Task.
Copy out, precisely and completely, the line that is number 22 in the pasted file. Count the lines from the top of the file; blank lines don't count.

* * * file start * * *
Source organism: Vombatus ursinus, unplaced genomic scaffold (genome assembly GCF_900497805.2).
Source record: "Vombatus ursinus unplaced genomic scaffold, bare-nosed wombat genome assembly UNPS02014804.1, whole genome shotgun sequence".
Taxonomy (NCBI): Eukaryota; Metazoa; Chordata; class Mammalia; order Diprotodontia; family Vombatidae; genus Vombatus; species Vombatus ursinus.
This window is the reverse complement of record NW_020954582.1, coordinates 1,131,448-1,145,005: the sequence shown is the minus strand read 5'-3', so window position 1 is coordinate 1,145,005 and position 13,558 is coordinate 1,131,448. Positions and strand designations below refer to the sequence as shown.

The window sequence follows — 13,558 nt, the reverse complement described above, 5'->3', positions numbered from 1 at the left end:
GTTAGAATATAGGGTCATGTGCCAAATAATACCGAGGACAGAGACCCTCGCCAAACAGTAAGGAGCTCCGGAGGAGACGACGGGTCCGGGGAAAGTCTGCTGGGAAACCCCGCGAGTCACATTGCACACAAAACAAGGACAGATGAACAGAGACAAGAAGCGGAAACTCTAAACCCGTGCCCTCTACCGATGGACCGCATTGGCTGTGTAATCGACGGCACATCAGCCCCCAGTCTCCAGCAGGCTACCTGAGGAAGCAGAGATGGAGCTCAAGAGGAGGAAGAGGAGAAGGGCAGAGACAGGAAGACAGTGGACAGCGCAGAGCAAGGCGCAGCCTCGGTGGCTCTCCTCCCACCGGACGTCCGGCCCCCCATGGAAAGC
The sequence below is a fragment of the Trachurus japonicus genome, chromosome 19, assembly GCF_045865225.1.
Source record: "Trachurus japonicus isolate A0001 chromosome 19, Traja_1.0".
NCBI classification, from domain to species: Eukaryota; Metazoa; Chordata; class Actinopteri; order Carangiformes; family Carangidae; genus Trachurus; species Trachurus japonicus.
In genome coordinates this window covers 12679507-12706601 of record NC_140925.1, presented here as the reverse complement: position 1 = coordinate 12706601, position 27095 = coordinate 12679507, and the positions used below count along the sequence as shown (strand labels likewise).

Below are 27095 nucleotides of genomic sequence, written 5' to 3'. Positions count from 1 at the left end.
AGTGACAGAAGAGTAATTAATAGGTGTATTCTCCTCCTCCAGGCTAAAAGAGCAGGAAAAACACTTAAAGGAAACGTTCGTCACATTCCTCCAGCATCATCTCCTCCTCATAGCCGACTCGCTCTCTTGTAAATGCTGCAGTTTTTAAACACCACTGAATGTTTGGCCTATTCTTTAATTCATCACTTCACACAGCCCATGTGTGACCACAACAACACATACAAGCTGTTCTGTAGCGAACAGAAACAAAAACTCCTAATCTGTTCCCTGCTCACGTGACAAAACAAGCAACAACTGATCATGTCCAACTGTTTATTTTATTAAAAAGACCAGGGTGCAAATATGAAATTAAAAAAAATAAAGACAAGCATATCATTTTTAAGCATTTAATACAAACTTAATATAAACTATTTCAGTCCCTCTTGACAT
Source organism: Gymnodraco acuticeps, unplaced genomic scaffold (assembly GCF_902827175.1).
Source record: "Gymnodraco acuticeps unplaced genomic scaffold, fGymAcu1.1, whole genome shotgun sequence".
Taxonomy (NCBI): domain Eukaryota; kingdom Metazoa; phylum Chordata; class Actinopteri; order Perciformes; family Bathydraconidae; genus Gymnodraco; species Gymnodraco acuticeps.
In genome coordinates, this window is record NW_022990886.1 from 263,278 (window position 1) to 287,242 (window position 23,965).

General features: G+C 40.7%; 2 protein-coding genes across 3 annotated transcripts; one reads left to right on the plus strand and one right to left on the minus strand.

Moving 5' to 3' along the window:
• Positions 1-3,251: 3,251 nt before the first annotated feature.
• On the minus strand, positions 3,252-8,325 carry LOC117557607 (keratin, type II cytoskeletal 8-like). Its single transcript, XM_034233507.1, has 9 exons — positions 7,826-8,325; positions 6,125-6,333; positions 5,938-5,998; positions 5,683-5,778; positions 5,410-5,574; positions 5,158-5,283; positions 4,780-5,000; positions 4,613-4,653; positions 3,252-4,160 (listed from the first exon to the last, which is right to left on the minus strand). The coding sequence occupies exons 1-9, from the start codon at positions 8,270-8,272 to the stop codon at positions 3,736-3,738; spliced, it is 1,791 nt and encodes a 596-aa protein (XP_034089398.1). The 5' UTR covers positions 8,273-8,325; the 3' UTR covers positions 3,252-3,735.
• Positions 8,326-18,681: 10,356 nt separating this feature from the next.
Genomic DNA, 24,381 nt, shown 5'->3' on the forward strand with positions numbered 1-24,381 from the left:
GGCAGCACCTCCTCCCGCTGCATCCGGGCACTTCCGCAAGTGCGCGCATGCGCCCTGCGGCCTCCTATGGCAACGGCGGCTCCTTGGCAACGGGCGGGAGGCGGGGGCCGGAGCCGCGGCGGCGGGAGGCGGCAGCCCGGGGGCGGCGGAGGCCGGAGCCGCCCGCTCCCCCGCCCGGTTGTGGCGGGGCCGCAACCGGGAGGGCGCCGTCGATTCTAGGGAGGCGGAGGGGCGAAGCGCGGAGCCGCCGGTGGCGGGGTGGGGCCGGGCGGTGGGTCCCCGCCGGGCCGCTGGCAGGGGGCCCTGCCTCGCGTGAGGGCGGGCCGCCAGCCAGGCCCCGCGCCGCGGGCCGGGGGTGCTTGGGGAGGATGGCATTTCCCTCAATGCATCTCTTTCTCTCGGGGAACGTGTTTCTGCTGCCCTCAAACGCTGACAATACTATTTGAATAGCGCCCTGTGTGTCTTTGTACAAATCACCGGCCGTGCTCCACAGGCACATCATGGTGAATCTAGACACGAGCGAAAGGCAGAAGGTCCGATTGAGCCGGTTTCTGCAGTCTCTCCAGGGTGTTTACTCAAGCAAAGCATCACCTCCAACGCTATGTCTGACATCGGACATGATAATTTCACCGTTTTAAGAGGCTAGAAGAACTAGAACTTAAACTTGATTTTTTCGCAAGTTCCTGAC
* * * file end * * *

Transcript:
Genomic DNA, 24,381 nt, shown 5'->3' on the forward strand with positions numbered 1-24,381 from the left: